When we returned to the lodge we were able to review side-by-side photos which revealed that the female tiger we saw today was indeed Krishna, the mother of Pacman and Lightning.

Laila                                         Krishna

This is highly unusual behavior for two unrelated female tigers to be scent marking the same exact territory especially when one is thought to have cubs.  A closer look at photos of Laila revealed that she has an injury on her right foreleg and some recent facial wounds.

Laila with Right Foreleg Injury

Could Laila and Krishna have already engaged in a few skirmishes?  Was Laila challenging Krishna's reign as queen tigersess of Ranthambore?  Who would be the victor and where would the loser end up?  Only time would tell.

The following morning we explored the buffer area to the northwest of the Park.  We met our local guide, Hanuman, who volunteers for Tiger Watch, an NGO whose mission is to "promote sustainable coexistence between people and tigers by combining community participation and science".  In 2013 Tiger Watch started the Village Wildlife Volunteers (VWV) program where villages supplied information such as cattle kills, human-wildlife conflict and the movement of straying big cats as well as illegal activities such as poaching, logging and mining.  The VWV's were also trained in the use of camera traps and smartphones to identify and track animals.  The data provided by the VWV's was extremely helpful in protecting wildlife and their habitat as well as combating poaching.  To learn more about Tiger Watch and the Village Wildlife Volunteers Program go to:

To reach the Kainaderi Sanctuary where Hanuman does most of his work, we had to pass through several villages where few westerners venture.

Cattle Herder

We arrived at the plateau overlooking the edge of the Sanctury late in the afternoon and could not venture further as we had a long drive back to our lodge.  After dark I glimpsed an animal crossing the road.  A closer look revealed a Jungle Cat in a villager's plowed field.

Jungle Cat

We also saw Small Palm Civet, Common Palm Civet, Asiatic Jackal, Indian Hare and possibly a Desert Cat.  The following morning we were able to add a third full-day safari in the Park.  We were first in and spotted a Sloth Bear lumbering away into the forest.  

Sloth Bear

We also saw Wild Boar, Spotted Deer, Sambar, Langur, 5-stripped Palm Squirrels, an Indian Scops Owl, Blue Bull, Wooly-necked Stork and a Black Stork eating fish.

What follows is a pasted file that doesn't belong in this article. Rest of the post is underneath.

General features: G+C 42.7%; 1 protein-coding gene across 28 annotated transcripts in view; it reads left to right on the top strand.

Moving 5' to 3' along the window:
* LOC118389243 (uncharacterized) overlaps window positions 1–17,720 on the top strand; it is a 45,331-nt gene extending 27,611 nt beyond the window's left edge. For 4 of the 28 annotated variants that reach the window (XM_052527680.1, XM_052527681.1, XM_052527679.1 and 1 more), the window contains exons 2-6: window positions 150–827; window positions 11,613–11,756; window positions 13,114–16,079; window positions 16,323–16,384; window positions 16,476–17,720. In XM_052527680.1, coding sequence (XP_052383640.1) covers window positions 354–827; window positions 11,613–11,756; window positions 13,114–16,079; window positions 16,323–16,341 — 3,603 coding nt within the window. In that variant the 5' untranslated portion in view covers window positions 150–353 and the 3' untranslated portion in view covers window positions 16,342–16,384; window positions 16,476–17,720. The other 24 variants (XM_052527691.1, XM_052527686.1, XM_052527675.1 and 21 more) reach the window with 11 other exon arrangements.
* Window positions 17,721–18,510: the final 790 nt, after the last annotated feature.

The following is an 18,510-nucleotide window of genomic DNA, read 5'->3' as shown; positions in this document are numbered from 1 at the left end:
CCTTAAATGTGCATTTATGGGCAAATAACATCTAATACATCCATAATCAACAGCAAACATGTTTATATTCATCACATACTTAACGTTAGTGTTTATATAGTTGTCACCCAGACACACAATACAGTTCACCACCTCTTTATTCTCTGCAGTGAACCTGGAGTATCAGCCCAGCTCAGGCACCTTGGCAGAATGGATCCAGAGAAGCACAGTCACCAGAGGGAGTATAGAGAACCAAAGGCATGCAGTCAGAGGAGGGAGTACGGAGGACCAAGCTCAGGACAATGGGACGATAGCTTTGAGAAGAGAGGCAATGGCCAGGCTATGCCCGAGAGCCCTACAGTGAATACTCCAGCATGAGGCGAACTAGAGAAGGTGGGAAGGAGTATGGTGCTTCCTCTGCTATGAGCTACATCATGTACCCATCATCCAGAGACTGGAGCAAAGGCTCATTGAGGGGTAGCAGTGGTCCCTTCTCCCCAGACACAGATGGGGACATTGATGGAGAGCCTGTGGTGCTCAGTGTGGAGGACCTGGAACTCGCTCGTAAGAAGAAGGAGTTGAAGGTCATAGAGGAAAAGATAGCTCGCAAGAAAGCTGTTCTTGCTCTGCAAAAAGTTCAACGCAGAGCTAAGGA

Black Stork Eating a Small Fish

Around noon I spotted a tiger lying next to the road.  It was Laila and our 10th sighting.  We watched her for awhile before she got up, drank and went to sit in the tall grass.  We left her 45 minutes later. 

Laila Drinking from a Pool

At 3:25 Avi and I spotted another tiger in a rocky wash.  We drove around to intercept the tiger and found it was Laila again.  She came out on the road and followed us before heading off into the forest 45 minutes later.  This was our 11th and final tiger sighting in Ranthambore National Park.

Laila Checking a Scent Mark 

The Park wasn't always a safe haven for tigers and other wildlife.  In 1973, very concerned about the dwindling number of tigers due to hunting, Project Tiger (PT) was started at the insistence of Indira Gandhi.  Nine reserves were created under PT with Ranthambore being one of them.  At that time the area looked very different.  There were 16 villages dotting the area and the Park's largest lake, Padam Talao, had been drained for agriculture.  All the vegetation had been eaten by domestic cattle and wild animals were rarely seen. 

In comes Fateh Singh Rathore, the assistant field director at that time.  With a high amount of tact and patience he convinced the villagers to move out of the park.  It wasnt always easy.  At one point he was beatened by angry villagers and left for dead.  He recovered and continued his important conservation work.  Largely because of Mr. Rathore, "Ranthambhore became the place which brought the tiger to the consciousness of people the world over."

On our last morning in Ranthambore we explored a different area, Zone 6.  There were quite a few other vehicles traveling the same route.  We waited for them to leave before proceeding.   Suddenly the line of jeeps and cantors was heading back in our direction.  They were pursuing something.  Marc and Avi spotted a leopard as it ran away.  I missed it.  

Our time in Ranthambore had come to an end.  What an amazing privledge to spend so much private time in the company of wild tigers!  Never in my wildest imagination did I expect such intimate and lengthy encounters or to witness such unusual behavior of these magnificent cats.  Thank you Avi for making this possible!

Little did we know that another unexpected surprise awaited us that evening.  Stay tuned to find out what it was and how we fare in our next destination, Panna National Park.

We hope all is well with everyone.
Peggy and Marc

Our route map:

Ranthambore Map:


We later learned that Lightning had ventured outside of the park after our departure and fell into a 45-foot well in Khandoj Village.   A team of forest guards rescued her without injury and released her back into the forest.  Tiger Watch provided all the equipment necessary for the rescue.   There is a video on the Facebook page of Tiger Watch.

No comments: